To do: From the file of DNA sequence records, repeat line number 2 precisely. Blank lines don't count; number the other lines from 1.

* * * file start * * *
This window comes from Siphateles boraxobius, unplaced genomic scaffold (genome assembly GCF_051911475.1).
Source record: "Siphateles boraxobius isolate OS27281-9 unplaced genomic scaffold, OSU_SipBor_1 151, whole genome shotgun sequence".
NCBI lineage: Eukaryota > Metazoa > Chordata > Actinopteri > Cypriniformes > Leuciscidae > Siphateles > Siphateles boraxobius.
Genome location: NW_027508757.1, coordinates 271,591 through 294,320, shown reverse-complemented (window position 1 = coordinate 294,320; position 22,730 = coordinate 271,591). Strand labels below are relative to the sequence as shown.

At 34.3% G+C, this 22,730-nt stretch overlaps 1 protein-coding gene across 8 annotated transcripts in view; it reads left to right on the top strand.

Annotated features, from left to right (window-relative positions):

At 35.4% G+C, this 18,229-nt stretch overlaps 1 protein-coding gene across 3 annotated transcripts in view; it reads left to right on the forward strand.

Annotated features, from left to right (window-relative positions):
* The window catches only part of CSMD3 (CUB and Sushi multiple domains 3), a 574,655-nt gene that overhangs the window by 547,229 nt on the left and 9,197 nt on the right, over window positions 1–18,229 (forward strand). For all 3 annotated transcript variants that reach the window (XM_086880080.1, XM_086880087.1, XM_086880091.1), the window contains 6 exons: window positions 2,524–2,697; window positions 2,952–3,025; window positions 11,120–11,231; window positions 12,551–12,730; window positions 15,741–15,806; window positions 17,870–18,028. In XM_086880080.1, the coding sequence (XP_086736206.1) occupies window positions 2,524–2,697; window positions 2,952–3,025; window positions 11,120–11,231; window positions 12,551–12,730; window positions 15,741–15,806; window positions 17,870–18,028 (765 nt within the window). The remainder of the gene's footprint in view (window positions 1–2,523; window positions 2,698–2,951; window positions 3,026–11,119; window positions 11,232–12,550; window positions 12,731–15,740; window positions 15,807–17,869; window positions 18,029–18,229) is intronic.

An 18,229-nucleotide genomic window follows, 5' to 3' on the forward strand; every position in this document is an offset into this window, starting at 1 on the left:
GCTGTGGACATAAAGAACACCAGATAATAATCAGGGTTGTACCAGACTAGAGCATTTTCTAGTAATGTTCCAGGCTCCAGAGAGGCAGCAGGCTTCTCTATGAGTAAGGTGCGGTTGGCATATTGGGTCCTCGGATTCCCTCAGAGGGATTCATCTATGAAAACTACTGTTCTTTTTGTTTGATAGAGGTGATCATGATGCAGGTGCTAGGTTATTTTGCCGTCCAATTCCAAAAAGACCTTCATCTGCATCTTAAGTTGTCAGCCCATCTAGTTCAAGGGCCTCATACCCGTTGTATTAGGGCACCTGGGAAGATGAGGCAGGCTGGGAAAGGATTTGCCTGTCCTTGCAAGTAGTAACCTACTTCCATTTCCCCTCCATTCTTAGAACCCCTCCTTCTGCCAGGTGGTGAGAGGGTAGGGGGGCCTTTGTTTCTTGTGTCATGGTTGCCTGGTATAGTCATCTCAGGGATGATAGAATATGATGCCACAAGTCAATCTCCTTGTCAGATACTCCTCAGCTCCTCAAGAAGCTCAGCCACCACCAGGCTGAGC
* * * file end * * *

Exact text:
Source record: "Siphateles boraxobius isolate OS27281-9 unplaced genomic scaffold, OSU_SipBor_1 151, whole genome shotgun sequence".